I haven’t read the mentioned HN thread, but that hardly constitutes “bragging online”.

                                                              1. 2

                                                                I can’t remember why I originally said it. He usually blogs about his activities. I might have wrongly assumed they got it out of one of his technical write-ups or comments instead of a commit. If it was just a commit, then I apologize. Thanks for the catch regardless.

                                                          2. 3

                                                            “Service provider warns misbehaving customer to knock it off after repeated RFC violations.”

                                                          1. 1

                                                            Dramatiq is licensed under the AGPL

                                                            Now I have three options:

                                                            • Make the codebase at work opensource (lol)
                                                            • Violate AGPL on purpose
                                                            • Use any of the other Redis-based task queues

                                                            I really don’t get what the author is trying to achieve with choosing a license like this.

                                                            1. 13

                                                              You could also buy a license.

                                                              1. 1

                                                                Ah, that makes sense. I didn’t see that, shame on me.

                                                              2. 4

                                                                I think commercial backing of some sort or another is the only way we can sustainably develop open source software long term and dual licensing seemed like the lowest friction way to get started. I’ll have to highlight that fact a little better in the docs! :D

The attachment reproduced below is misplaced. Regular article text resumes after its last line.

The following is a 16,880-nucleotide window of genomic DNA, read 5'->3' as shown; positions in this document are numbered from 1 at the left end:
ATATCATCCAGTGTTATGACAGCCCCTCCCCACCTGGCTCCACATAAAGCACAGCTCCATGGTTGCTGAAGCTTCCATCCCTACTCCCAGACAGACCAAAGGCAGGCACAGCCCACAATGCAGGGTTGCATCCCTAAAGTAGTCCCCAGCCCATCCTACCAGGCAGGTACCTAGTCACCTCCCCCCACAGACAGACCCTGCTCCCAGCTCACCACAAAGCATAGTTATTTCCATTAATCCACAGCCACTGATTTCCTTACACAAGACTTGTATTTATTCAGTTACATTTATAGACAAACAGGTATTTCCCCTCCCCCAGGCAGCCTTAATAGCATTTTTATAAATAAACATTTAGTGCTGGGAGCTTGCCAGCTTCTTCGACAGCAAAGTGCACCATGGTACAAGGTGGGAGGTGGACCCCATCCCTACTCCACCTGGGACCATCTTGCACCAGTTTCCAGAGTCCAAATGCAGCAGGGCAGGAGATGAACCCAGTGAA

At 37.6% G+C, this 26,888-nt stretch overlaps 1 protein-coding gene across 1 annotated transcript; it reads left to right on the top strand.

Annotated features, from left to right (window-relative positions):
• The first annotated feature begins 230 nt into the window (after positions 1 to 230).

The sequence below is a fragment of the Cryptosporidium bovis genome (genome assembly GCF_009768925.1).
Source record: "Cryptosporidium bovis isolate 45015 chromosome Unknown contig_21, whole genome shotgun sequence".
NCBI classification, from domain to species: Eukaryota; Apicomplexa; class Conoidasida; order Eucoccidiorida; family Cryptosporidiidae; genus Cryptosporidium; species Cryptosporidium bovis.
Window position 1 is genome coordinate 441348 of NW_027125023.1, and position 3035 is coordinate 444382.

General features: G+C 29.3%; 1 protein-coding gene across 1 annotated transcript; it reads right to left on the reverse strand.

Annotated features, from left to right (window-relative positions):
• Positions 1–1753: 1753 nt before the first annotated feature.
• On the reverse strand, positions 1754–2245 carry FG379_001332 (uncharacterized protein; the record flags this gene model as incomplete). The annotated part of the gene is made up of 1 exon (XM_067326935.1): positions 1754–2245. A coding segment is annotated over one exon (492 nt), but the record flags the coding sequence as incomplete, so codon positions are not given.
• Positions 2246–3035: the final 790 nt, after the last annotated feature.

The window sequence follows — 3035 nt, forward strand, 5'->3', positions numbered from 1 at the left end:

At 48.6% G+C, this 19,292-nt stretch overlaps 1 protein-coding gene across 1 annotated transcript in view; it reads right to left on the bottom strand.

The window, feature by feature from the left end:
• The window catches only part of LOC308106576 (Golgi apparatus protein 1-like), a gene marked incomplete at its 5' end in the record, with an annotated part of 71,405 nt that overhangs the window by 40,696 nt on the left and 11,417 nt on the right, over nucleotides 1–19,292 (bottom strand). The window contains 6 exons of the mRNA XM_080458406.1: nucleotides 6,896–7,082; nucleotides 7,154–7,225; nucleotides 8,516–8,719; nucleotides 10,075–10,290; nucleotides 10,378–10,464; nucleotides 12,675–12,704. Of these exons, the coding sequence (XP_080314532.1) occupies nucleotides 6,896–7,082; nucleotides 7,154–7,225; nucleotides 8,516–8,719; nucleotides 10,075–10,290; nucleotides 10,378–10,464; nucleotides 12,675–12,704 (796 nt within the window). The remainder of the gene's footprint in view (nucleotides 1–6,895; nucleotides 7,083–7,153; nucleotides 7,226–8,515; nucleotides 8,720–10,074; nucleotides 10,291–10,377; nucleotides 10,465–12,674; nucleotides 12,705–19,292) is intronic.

1. 2

                                                                  You are right of course. Other message frameworks like sidekiq seem to do alright: https://github.com/mperham/sidekiq

                                                                  The challenge here is that Celery is in pretty great shape for a free solution. On the other hand Python’s support for high concurrency is changing rapidly so who knows maybe there’s room for a new player in this market.

                                                                  1. 2

                                                                    I’ve never met anyone IRL who’s worked with Celery and didn’t run into problems, so there’s definitely room for improvement in this area.

                                                                    1. 2

                                                                      It works like a charm with RabbitMQ as a backend. The rest is pretty experimental and breaks, especially at high volume. (I’ve been using Celery for >5 years)

                                                                      1. 4

                                                                        I’ve been using Celery professionally for about 3 years and dramatiq tries to solve many of the issues I’ve encountered using it. Some stuff that immediately springs to mind: